Superannuation Advice

Superannuation has tax concessions in both accumulation and pension phase which make it an important part of financial planning for employees, self-employed and retirees alike.

We help work through the different types of superannuation contributions available to you and the caps that apply.  Good superannuation advice is just as much about avoiding costly mistakes as it is taking advantage of the right options such as:

  • Salary sacrifice,
  • Spouse contributions/splitting,
  • Co-contributions,
  • Personal contributions (concessional or non-concessional)
  • Downsizer contributions.

If you have or are considering a self-managed superannuation fund (SMSF) then we can help you assess whether it is right for you, and to set up and maintain one going forward.  We also work with retail super funds, employer funds, government schemes and industry funds.  In short, it’s about what works for you, not what works for us!

Request an appointment for Superannuation Advice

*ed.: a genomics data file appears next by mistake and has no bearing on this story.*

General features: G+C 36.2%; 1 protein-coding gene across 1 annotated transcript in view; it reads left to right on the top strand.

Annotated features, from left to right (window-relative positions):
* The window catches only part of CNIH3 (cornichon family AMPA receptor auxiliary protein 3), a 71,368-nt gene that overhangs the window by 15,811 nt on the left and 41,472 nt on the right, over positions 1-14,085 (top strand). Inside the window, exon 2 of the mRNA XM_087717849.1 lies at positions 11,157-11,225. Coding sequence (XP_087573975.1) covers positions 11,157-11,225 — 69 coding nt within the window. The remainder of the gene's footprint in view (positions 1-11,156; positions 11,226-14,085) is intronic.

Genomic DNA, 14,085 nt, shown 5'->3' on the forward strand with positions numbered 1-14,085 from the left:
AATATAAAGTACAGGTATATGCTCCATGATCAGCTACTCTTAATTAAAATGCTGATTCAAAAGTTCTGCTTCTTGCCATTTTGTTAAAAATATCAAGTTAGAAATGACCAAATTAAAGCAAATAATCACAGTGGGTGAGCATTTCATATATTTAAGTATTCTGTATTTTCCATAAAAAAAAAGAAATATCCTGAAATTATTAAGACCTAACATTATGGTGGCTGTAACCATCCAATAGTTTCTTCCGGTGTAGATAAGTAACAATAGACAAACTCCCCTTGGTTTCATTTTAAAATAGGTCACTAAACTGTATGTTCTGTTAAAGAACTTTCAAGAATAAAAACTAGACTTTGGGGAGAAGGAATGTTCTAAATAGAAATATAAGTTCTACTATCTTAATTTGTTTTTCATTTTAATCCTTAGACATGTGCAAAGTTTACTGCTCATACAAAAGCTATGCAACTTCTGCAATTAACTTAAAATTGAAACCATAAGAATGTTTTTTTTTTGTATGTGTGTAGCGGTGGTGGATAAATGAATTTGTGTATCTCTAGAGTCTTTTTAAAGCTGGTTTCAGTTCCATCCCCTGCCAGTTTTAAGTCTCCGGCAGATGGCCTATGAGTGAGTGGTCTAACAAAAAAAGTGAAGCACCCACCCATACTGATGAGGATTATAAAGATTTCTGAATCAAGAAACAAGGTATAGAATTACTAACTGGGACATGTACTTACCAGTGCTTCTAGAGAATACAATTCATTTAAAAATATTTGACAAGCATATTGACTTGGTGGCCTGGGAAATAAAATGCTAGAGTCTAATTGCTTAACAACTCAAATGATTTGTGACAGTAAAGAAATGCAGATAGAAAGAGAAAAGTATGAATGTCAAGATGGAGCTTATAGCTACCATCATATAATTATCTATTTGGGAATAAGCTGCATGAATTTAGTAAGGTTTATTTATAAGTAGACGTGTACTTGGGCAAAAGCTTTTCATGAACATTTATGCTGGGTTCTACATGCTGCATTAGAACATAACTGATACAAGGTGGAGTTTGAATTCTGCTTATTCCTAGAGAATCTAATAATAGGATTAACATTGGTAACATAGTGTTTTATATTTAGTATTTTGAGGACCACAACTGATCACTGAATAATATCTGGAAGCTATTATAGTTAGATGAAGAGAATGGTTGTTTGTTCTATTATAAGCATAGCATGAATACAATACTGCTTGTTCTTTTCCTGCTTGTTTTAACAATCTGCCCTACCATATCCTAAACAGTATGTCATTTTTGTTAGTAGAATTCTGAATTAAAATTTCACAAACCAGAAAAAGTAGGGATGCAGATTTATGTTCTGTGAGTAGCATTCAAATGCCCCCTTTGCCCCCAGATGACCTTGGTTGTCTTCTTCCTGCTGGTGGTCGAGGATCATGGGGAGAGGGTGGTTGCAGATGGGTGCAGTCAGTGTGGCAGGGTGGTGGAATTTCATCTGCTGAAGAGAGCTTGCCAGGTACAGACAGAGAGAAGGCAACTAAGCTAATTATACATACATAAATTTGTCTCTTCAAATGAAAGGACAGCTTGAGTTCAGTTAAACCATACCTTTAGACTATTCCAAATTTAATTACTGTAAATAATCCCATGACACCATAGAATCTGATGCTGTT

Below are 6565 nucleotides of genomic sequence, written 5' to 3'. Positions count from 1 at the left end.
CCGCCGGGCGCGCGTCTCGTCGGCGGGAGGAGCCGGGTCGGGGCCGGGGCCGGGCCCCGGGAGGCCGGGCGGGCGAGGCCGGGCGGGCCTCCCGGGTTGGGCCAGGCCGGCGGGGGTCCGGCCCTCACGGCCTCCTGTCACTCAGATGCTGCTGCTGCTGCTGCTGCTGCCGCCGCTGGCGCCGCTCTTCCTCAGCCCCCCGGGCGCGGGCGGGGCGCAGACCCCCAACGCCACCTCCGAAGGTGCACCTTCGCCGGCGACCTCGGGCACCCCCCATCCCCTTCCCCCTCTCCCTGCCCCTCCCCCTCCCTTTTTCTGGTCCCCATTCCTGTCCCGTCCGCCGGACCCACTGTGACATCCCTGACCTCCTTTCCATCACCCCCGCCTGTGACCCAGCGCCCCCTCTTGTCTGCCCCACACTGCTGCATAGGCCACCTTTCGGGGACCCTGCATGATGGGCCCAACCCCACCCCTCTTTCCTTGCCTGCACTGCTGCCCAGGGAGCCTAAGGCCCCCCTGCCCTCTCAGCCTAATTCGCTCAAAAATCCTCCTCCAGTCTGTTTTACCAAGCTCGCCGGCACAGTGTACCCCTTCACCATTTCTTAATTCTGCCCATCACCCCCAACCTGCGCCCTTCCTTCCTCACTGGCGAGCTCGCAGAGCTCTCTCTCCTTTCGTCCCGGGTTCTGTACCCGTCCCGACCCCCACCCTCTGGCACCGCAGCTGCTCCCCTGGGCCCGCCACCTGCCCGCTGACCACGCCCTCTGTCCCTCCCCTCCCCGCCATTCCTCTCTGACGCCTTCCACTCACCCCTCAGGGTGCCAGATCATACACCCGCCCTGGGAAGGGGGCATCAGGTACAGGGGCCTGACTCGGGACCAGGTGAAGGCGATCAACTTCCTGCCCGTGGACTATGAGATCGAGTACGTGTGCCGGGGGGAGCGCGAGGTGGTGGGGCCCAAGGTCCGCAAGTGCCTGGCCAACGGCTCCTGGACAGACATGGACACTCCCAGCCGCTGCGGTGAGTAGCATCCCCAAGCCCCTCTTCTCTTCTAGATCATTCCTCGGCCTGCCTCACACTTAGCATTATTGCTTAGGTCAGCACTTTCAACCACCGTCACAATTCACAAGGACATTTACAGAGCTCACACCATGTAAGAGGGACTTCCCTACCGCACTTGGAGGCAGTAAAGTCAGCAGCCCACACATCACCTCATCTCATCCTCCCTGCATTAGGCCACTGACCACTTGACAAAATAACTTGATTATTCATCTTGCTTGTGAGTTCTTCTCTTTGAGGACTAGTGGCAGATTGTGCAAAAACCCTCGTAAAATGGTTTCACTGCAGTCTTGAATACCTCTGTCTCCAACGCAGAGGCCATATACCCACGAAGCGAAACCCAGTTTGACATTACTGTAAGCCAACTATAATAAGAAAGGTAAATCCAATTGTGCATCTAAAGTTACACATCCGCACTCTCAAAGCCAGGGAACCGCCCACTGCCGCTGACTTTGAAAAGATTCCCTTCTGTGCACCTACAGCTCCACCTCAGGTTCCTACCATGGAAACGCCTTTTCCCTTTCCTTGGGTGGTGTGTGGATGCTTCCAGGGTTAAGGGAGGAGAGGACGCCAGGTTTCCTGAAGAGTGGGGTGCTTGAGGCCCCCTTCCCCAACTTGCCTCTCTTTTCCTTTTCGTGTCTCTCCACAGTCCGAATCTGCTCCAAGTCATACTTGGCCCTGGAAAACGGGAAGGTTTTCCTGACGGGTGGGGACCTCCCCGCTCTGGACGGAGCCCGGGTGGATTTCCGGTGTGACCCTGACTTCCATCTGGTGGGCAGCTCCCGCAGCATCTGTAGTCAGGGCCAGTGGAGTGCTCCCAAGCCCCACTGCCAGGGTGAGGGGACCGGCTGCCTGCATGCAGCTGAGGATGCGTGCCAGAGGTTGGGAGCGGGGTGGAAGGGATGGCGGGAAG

Latest insights

Whilst there is often no single cause for market volatility, there are some conditions that can lead to it. In recent times, we have seen concerns about when interest rates and inflation, the perception of a housing market bubble, and instability in global affairs affect the ability of investors to obtain a reliable picture of the future. While these kinds of stories are not new and may not have triggered the recent stock market fall, they are some of the forces at play in the current market turmoil.
The type of concession card you may be eligible for is based on your age and circumstances. A Pensioner Concession Card (PCC) is issued to pensioners, a Low Income Health Care Card (LIHCC), is issued to someone on lower income, regardless of their age, and a Commonwealth Seniors health Card (CSHC), is available to someone who is above age pension age and doesn’t qualify for any social security payment.
The last 3 years in markets have been a challenging time, first came COVID and then the Russian invasion of Ukraine, it’s hard to see the light at the end of the tunnel. Household consumption is the primary force behind economic growth and it’s been experiencing a difficult combination of soaring mortgage rates, increased living expenses and persistent inflation. Together, these things are causing a decrease in disposable income. These strains are likely to persist for a while yet and are causing the short-term fluctuations you might be seeing in your portfolios, depending on your level of share exposure.